The volatility in financial markets since Mr Bernanke gave evidence to Congress yesterday is a not-so-gentle reminder of what might happen when the Fed eventually begins to withdraw monetary accommodation. The Chairman’s warning that the FOMC might reduce the pace of its asset purchases “in the next few meetings” has clearly spooked the markets, especially those (like Japanese equities) where bullish positions had become very crowded.
The Fed’s main message at present is that it will “increase or reduce the pace of its asset purchases…as the outlook for the labor market or inflation changes”. This seems deliberately designed to inject some uncertainty into market psychology, and thereby prevent an excessive risk taking. Mr Bernanke said that he takes the risk to financial stability “very seriously”.
But the overall tone of the Chairman’s written evidence yesterday strongly suggested that the Fed is still a long way from contemplating any significant change in monetary policy. After all, tapering QE would only imply that the pace at which policy is being eased is being reduced. An outright tightening of policy still seems to be several years away. Read more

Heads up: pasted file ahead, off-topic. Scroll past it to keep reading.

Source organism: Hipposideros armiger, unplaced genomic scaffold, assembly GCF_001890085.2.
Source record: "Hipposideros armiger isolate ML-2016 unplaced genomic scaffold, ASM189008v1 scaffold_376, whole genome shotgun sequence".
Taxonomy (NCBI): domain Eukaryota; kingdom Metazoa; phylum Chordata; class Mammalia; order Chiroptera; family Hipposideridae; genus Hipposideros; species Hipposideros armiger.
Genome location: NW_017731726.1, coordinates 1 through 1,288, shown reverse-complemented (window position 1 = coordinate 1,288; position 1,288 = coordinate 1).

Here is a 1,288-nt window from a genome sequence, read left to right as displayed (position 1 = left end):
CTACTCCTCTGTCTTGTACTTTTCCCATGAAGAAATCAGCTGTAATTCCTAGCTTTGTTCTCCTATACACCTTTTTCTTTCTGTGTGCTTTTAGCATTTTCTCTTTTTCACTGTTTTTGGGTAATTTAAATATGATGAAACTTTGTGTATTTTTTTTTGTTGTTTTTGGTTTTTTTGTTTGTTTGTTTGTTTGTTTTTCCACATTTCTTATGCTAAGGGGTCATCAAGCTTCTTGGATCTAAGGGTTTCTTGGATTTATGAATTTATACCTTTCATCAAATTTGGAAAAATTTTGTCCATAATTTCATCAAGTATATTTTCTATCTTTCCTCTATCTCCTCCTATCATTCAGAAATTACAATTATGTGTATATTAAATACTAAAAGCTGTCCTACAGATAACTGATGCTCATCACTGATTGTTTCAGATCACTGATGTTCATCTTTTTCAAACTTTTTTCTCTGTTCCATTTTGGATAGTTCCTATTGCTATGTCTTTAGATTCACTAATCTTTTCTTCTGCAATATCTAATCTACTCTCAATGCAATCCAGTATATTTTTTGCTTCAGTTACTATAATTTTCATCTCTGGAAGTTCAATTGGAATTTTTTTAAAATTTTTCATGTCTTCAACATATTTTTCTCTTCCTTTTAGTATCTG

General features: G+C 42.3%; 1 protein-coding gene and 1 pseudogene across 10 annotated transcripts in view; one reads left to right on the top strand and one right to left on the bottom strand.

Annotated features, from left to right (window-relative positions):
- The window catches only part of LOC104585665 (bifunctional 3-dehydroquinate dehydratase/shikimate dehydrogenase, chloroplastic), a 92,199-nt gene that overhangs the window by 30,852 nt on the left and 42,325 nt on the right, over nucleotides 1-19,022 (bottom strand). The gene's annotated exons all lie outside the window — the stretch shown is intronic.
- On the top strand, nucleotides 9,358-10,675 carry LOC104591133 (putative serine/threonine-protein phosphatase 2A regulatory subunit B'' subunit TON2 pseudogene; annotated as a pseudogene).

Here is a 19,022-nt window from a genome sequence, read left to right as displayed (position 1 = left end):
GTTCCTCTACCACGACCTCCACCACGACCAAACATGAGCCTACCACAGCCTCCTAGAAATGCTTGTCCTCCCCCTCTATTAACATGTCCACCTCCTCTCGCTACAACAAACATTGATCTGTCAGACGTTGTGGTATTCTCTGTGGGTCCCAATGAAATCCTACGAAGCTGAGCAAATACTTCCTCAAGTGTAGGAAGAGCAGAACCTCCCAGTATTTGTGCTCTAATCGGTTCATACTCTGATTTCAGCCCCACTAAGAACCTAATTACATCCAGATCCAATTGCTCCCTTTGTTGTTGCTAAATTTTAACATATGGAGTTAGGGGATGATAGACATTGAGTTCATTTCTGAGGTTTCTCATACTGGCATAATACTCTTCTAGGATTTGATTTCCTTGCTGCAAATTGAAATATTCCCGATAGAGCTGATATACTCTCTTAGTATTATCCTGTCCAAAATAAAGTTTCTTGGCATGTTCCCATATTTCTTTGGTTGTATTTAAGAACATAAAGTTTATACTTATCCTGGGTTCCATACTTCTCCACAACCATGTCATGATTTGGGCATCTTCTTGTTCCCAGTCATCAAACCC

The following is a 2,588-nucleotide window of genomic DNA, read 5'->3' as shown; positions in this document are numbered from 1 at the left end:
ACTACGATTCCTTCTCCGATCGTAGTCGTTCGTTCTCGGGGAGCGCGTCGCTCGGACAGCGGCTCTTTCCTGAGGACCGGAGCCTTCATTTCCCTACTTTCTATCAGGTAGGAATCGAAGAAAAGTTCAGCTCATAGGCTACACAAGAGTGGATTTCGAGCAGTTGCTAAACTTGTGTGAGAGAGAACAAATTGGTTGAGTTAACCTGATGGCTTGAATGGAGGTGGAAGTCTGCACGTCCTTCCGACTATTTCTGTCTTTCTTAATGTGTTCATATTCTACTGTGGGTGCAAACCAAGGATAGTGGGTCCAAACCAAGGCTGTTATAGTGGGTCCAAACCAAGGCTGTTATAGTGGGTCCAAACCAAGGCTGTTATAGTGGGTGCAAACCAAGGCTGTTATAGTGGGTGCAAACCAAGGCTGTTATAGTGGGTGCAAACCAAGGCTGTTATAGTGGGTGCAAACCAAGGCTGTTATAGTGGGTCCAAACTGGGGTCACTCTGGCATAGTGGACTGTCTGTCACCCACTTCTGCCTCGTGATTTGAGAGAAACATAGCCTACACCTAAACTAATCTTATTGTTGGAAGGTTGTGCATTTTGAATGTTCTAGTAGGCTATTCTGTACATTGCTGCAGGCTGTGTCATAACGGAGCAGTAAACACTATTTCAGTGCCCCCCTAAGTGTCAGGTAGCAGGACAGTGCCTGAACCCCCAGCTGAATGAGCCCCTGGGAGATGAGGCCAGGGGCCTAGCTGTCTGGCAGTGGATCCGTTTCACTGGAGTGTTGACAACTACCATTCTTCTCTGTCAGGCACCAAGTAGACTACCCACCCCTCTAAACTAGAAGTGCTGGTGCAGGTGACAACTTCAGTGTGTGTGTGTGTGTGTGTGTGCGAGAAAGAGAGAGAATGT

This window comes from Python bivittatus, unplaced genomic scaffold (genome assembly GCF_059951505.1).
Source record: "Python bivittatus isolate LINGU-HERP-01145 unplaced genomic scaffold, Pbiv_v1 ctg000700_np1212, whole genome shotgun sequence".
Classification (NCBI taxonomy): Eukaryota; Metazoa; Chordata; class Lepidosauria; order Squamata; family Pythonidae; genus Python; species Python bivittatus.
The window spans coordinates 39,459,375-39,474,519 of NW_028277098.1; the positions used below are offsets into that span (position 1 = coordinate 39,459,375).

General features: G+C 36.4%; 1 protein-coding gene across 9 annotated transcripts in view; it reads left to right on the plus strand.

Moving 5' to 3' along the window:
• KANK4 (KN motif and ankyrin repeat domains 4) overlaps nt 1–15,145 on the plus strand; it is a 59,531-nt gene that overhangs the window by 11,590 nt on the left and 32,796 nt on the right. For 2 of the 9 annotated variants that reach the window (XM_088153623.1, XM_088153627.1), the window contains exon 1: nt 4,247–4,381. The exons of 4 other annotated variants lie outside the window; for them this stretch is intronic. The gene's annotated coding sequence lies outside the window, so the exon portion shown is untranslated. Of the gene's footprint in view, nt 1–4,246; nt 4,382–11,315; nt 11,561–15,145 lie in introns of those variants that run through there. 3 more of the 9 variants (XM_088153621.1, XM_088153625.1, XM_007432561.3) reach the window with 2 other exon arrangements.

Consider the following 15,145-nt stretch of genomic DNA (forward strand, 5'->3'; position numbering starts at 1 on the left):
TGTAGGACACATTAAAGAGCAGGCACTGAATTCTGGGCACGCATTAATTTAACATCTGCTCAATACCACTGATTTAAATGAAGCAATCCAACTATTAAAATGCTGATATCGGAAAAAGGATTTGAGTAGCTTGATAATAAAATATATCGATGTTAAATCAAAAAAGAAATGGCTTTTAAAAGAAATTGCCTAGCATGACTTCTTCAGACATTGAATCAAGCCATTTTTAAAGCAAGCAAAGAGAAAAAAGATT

The package of quantitative easing announced today by the new regime at the Bank of Japan is one of the largest monetary injections ever announced by the central bank of a major developed economy. The only rival for that crown is the emergency easing in monetary policy which took place in most economies in late 2008. But today’s BoJ action has not been driven by any short-term emergency. It represents a deliberate change in philosophy, and a complete abandonment of everything that the Bank of Japan has said about monetary policy in the past two decades. Those who believe in quantitative easing certainly have their experiment, writ large in Tokyo.